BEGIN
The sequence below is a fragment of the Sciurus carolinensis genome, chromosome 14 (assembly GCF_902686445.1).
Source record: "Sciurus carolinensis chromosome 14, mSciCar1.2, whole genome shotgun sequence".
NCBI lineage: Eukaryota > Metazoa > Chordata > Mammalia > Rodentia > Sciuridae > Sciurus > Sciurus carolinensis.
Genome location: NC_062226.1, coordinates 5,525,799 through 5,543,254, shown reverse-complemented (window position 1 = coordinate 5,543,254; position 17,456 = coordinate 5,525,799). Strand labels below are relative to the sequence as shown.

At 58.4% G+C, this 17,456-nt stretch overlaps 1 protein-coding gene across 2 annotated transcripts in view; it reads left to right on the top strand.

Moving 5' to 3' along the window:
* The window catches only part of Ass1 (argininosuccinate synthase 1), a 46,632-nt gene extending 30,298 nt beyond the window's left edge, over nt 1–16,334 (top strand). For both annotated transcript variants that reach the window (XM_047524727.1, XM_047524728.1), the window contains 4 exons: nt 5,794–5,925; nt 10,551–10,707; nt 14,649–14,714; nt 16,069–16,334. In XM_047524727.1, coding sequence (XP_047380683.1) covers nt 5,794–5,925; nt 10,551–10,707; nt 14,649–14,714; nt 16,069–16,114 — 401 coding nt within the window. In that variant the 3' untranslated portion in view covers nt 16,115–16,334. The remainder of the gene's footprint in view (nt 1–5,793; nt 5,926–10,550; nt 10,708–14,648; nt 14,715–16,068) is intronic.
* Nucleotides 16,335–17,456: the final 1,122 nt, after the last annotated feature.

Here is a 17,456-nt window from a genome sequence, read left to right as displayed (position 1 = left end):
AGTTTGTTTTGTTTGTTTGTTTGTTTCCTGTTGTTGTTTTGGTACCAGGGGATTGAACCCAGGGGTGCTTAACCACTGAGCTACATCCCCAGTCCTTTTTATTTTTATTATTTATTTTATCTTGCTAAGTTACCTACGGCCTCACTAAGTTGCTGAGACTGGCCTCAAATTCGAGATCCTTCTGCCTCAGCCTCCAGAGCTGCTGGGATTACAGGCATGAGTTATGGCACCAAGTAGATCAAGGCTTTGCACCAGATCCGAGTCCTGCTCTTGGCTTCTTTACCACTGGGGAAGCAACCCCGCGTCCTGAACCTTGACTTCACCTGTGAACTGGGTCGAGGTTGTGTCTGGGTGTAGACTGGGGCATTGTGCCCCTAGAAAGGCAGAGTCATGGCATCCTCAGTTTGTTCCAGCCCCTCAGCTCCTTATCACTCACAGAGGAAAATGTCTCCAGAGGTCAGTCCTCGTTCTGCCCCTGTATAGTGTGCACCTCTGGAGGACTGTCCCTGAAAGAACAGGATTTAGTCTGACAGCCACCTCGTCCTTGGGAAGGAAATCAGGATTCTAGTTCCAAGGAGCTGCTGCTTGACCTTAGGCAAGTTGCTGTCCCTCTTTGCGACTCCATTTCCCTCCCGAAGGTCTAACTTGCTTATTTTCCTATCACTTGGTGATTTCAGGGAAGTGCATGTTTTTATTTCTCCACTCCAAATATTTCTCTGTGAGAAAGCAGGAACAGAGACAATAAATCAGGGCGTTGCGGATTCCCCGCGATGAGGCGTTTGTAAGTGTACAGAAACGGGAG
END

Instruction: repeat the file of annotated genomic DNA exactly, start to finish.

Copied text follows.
The sequence below is a fragment of the Sciurus carolinensis genome, chromosome 14 (assembly GCF_902686445.1).
Source record: "Sciurus carolinensis chromosome 14, mSciCar1.2, whole genome shotgun sequence".
NCBI lineage: Eukaryota > Metazoa > Chordata > Mammalia > Rodentia > Sciuridae > Sciurus > Sciurus carolinensis.
Genome location: NC_062226.1, coordinates 5,525,799 through 5,543,254, shown reverse-complemented (window position 1 = coordinate 5,543,254; position 17,456 = coordinate 5,525,799). Strand labels below are relative to the sequence as shown.

At 58.4% G+C, this 17,456-nt stretch overlaps 1 protein-coding gene across 2 annotated transcripts in view; it reads left to right on the top strand.

Moving 5' to 3' along the window:
* The window catches only part of Ass1 (argininosuccinate synthase 1), a 46,632-nt gene extending 30,298 nt beyond the window's left edge, over nt 1–16,334 (top strand). For both annotated transcript variants that reach the window (XM_047524727.1, XM_047524728.1), the window contains 4 exons: nt 5,794–5,925; nt 10,551–10,707; nt 14,649–14,714; nt 16,069–16,334. In XM_047524727.1, coding sequence (XP_047380683.1) covers nt 5,794–5,925; nt 10,551–10,707; nt 14,649–14,714; nt 16,069–16,114 — 401 coding nt within the window. In that variant the 3' untranslated portion in view covers nt 16,115–16,334. The remainder of the gene's footprint in view (nt 1–5,793; nt 5,926–10,550; nt 10,708–14,648; nt 14,715–16,068) is intronic.
* Nucleotides 16,335–17,456: the final 1,122 nt, after the last annotated feature.

Here is a 17,456-nt window from a genome sequence, read left to right as displayed (position 1 = left end):
AGTTTGTTTTGTTTGTTTGTTTGTTTCCTGTTGTTGTTTTGGTACCAGGGGATTGAACCCAGGGGTGCTTAACCACTGAGCTACATCCCCAGTCCTTTTTATTTTTATTATTTATTTTATCTTGCTAAGTTACCTACGGCCTCACTAAGTTGCTGAGACTGGCCTCAAATTCGAGATCCTTCTGCCTCAGCCTCCAGAGCTGCTGGGATTACAGGCATGAGTTATGGCACCAAGTAGATCAAGGCTTTGCACCAGATCCGAGTCCTGCTCTTGGCTTCTTTACCACTGGGGAAGCAACCCCGCGTCCTGAACCTTGACTTCACCTGTGAACTGGGTCGAGGTTGTGTCTGGGTGTAGACTGGGGCATTGTGCCCCTAGAAAGGCAGAGTCATGGCATCCTCAGTTTGTTCCAGCCCCTCAGCTCCTTATCACTCACAGAGGAAAATGTCTCCAGAGGTCAGTCCTCGTTCTGCCCCTGTATAGTGTGCACCTCTGGAGGACTGTCCCTGAAAGAACAGGATTTAGTCTGACAGCCACCTCGTCCTTGGGAAGGAAATCAGGATTCTAGTTCCAAGGAGCTGCTGCTTGACCTTAGGCAAGTTGCTGTCCCTCTTTGCGACTCCATTTCCCTCCCGAAGGTCTAACTTGCTTATTTTCCTATCACTTGGTGATTTCAGGGAAGTGCATGTTTTTATTTCTCCACTCCAAATATTTCTCTGTGAGAAAGCAGGAACAGAGACAATAAATCAGGGCGTTGCGGATTCCCCGCGATGAGGCGTTTGTAAGTGTACAGAAACGGGAG